Racing: Taking the high road suits Spirit in Gold Cup

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The Independent Online

It comes as something of a surprise to learn that Robert Burns died eight years before the first running of the Ayr Gold Cup, as there might have been no more obvious source for his observation about best-laid plans going "aft agley".

The one man who might have persuaded himself that he had mastered the race was David Nicholls, who has saddled the winner four times in six years. But now it has reminded even Nicholls of his mortal limitations. He missed the deadline for entries this year, and given that he tends to run at least half a dozen horses, this field has a rather unfamiliar feel.

Needless to say, the perennial question remains which side of the track you need to be drawn. Judged on the meeting's first two days, more will want to take the high road than the low.

No horse has ever been better christened for this race than Hogmaneigh, now down to 4-1 with the sponsors, Totesport. Much the least exposed runner, he contested another historic prize at York last week in the Portland Handicap, breaking dozily and weaving through late for third place. Over the extra distance, he has obvious prospects of reversing form with the penalised winner, Fantasy Believer, and will one day be much higher in the handicap than he is now. No less obviously, he is not a very tempting price for a notoriously cut-throat race.

The draw was made on Thursday by Allan Wells, who remains unrivalled in the annals of Scottish sprinting since Roman Warrior kept this prize at home in 1975. A formidable candidate emerges from Lanarkshire, however, in Appalachian Trail, who recently won a listed race at Newmarket when dropped to this trip for the first time in his career. But he does need everything to fall right, with a late split from the strongest pace.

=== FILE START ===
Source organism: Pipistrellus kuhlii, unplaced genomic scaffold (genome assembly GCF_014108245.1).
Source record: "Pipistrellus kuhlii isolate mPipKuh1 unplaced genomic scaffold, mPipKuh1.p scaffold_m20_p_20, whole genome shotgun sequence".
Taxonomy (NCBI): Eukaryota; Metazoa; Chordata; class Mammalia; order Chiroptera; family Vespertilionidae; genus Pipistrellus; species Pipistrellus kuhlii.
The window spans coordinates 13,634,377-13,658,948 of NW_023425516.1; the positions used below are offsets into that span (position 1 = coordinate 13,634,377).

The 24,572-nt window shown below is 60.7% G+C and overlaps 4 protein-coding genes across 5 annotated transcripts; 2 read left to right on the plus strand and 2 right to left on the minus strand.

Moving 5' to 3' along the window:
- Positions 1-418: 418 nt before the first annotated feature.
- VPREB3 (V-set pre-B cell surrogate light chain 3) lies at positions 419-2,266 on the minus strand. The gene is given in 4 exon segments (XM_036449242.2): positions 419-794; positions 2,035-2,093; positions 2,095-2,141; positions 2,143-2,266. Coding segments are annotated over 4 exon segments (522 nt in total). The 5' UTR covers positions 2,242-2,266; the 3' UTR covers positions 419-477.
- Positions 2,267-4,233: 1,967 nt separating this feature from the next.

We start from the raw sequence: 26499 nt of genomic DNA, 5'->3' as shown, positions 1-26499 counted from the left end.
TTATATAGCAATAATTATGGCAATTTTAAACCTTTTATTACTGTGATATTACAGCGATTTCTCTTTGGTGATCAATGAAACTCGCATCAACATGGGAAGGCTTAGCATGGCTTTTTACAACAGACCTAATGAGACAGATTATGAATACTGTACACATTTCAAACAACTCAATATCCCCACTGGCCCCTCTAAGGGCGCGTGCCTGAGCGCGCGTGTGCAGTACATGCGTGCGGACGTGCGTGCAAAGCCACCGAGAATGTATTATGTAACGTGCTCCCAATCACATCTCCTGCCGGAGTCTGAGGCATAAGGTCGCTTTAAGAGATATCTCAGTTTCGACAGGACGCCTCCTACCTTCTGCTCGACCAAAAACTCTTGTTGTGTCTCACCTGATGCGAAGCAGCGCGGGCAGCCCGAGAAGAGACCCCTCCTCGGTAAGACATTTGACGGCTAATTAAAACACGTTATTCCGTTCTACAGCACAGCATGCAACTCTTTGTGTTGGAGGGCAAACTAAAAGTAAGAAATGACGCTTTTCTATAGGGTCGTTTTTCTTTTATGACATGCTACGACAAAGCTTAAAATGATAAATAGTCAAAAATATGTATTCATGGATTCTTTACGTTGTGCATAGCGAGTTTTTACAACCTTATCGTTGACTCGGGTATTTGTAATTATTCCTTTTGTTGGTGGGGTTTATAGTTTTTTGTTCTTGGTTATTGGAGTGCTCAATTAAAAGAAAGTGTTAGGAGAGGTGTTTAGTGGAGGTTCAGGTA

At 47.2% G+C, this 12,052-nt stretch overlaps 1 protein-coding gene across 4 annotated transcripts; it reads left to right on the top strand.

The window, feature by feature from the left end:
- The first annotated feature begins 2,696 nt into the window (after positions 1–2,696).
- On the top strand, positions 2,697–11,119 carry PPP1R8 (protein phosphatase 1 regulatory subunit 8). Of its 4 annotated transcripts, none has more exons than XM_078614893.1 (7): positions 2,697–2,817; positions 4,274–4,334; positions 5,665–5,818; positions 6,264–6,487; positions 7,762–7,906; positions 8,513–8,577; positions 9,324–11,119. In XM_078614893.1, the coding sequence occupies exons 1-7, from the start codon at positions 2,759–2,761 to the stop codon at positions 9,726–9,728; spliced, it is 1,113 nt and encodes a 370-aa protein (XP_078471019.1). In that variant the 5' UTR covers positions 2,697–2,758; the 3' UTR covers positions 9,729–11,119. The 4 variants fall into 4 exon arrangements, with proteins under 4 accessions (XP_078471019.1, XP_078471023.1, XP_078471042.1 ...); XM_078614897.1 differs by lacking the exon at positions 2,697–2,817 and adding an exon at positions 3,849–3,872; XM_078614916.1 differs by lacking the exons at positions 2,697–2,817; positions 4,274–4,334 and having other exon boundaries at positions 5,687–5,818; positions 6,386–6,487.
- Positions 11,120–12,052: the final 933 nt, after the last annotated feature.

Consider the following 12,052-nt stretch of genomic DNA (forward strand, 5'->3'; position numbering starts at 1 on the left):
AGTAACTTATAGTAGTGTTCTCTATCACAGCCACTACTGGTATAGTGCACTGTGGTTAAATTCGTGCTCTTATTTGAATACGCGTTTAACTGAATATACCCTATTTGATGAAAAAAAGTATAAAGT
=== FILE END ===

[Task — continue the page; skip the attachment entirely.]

Burns also sounded like a man well versed in form when he wrote that "some books are lies frae end to end", and it may pay to seek a more adventurous solution. The belt-and-braces short list comprises one horse from either side of the track, both with similar profiles and available at 25-1 or bigger.

It must be said that each was last seen pretty much with their trousers round their ankles - Prince Namid finishing only ninth of 12, and Skhilling Spirit eighth of 12. But they were returning from a long midsummer break, and can now be expected to resume the excellent progress they were making earlier in the season.

Skhilling Spirit had been absent since winning a listed race at Haydock in heavy ground May, getting up close home and confirming that he needs a thorough test at this trip. Prince Namid, in contrast, has more basic sprinting speed, having won three times over five furlongs, and also shown his form on faster ground - including when flying downhill into second at Epsom on Derby day.

The track was drying out yesterday, but historically this race represents a thorough test and any lingering stickiness may just blunt Prince Namid's toe. With what seems the superior draw, preference must be for SKHILLING SPIRIT (nap 3.15).

Enticing's slick form over five furlongs on lively ground may not be sufficient to stem the progressive La Presse (2.10) over a sixth in the Sportsman Firth Of Clyde Stakes. This young filly looked one of the best around when beating colts in a York maiden that is working out well.

The other televised race at Ayr offers a solid opportunity for Rio Riva (next best 2.40), who resumed his overall progress when returning from a break at Ripon last time. Though he won fairly narrowly, he has gone up just 3lb as a result, and seemed to be idling in front.

Channel 4 also takes in some excellent sport from Newbury, notably another visit from the explosive Irish sprinter Dandy Man (4.05) for the Dubai International Airport Trophy. An attempt to restrain him early backfired at York last time, but he should outclass this lesser field.

The best horses on view this weekend, however, can be found at the Curragh, where Aidan O'Brien will be hoping to mop up the final Group One races of the Irish season.

Yeats should confirm himself the finest stayer of recent seasons in the Irish Field St Leger today, while tomorrow O'Brien saddles Holy Roman Emperor in an engrossing encounter with Teofilio in the Laing O'Rourke National Stakes - a race won in recent years by Sinndar, Hawk Wing, Dubawi, King Of Kings and George Washington.

Jim Bolger describes Teofilio as the best he has trained and this commanding son of Galileo has already beaten O'Brien's Eagle Mountain in another of the keynote races for Irish juveniles, the Futurity Stakes.

Chris McGrath

Nap: Skhilling Spirit (Ayr 3.15)

NB: Rio Riva (Ayr 2.40)